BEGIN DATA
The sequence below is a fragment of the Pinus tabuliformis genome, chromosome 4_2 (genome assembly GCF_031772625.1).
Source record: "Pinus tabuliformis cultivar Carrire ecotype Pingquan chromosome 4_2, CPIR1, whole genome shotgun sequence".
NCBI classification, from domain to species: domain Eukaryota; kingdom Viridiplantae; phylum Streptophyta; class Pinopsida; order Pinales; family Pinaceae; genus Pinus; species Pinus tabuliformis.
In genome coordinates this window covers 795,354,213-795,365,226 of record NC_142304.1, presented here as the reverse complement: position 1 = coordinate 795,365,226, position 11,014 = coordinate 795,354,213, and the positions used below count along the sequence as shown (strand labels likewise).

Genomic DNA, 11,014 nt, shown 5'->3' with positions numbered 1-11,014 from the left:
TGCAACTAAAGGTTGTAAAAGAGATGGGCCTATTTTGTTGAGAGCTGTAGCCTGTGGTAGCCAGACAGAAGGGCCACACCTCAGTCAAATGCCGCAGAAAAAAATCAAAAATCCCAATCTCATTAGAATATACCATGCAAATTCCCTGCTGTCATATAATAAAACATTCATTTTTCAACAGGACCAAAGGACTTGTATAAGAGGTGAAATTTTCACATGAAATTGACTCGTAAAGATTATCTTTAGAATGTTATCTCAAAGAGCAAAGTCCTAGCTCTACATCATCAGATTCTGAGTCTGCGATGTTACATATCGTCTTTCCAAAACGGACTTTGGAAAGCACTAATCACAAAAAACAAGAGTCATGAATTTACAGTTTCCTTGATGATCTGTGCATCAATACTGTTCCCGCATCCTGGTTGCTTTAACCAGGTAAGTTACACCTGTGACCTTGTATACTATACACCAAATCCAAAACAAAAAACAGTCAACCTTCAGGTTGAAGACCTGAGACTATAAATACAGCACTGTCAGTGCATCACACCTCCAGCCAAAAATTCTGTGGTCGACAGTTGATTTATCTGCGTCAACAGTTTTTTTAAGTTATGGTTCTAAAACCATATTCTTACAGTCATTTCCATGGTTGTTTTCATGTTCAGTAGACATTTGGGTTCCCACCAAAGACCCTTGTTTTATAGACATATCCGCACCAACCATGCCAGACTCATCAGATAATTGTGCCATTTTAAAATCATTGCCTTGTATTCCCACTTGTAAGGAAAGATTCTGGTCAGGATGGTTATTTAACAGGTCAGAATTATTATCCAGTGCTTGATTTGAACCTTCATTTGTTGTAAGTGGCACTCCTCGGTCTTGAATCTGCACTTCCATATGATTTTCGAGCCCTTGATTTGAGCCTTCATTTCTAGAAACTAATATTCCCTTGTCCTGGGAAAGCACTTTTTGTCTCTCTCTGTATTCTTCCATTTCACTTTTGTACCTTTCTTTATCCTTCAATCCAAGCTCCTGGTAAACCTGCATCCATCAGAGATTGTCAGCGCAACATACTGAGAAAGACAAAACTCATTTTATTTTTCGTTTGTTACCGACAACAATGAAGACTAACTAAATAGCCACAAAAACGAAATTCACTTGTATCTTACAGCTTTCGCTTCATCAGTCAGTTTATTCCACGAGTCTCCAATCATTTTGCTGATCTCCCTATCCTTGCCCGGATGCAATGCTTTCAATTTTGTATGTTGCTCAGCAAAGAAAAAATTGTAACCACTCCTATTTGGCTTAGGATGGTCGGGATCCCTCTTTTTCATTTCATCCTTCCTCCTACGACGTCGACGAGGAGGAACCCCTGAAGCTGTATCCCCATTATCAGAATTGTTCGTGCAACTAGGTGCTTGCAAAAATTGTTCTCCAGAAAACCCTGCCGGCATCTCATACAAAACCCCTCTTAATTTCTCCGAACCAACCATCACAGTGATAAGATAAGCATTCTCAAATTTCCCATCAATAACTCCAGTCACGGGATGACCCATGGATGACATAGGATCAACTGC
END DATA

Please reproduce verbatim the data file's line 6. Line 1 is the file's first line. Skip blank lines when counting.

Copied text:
TGCAACTAAAGGTTGTAAAAGAGATGGGCCTATTTTGTTGAGAGCTGTAGCCTGTGGTAGCCAGACAGAAGGGCCACACCTCAGTCAAATGCCGCAGAAAAAAATCAAAAATCCCAATCTCATTAGAATATACCATGCAAATTCCCTGCTGTCATATAATAAAACATTCATTTTTCAACAGGACCAAAGGACTTGTATAAGAGGTGAAATTTTCACATGAAATTGACTCGTAAAGATTATCTTTAGAATGTTATCTCAAAGAGCAAAGTCCTAGCTCTACATCATCAGATTCTGAGTCTGCGATGTTACATATCGTCTTTCCAAAACGGACTTTGGAAAGCACTAATCACAAAAAACAAGAGTCATGAATTTACAGTTTCCTTGATGATCTGTGCATCAATACTGTTCCCGCATCCTGGTTGCTTTAACCAGGTAAGTTACACCTGTGACCTTGTATACTATACACCAAATCCAAAACAAAAAACAGTCAACCTTCAGGTTGAAGACCTGAGACTATAAATACAGCACTGTCAGTGCATCACACCTCCAGCCAAAAATTCTGTGGTCGACAGTTGATTTATCTGCGTCAACAGTTTTTTTAAGTTATGGTTCTAAAACCATATTCTTACAGTCATTTCCATGGTTGTTTTCATGTTCAGTAGACATTTGGGTTCCCACCAAAGACCCTTGTTTTATAGACATATCCGCACCAACCATGCCAGACTCATCAGATAATTGTGCCATTTTAAAATCATTGCCTTGTATTCCCACTTGTAAGGAAAGATTCTGGTCAGGATGGTTATTTAACAGGTCAGAATTATTATCCAGTGCTTGATTTGAACCTTCATTTGTTGTAAGTGGCACTCCTCGGTCTTGAATCTGCACTTCCATATGATTTTCGAGCCCTTGATTTGAGCCTTCATTTCTAGAAACTAATATTCCCTTGTCCTGGGAAAGCACTTTTTGTCTCTCTCTGTATTCTTCCATTTCACTTTTGTACCTTTCTTTATCCTTCAATCCAAGCTCCTGGTAAACCTGCATCCATCAGAGATTGTCAGCGCAACATACTGAGAAAGACAAAACTCATTTTATTTTTCGTTTGTTACCGACAACAATGAAGACTAACTAAATAGCCACAAAAACGAAATTCACTTGTATCTTACAGCTTTCGCTTCATCAGTCAGTTTATTCCACGAGTCTCCAATCATTTTGCTGATCTCCCTATCCTTGCCCGGATGCAATGCTTTCAATTTTGTATGTTGCTCAGCAAAGAAAAAATTGTAACCACTCCTATTTGGCTTAGGATGGTCGGGATCCCTCTTTTTCATTTCATCCTTCCTCCTACGACGTCGACGAGGAGGAACCCCTGAAGCTGTATCCCCATTATCAGAATTGTTCGTGCAACTAGGTGCTTGCAAAAATTGTTCTCCAGAAAACCCTGCCGGCATCTCATACAAAACCCCTCTTAATTTCTCCGAACCAACCATCACAGTGATAAGATAAGCATTCTCAAATTTCCCATCAATAACTCCAGTCACGGGATGACCCATGGATGACATAGGATCAACTGC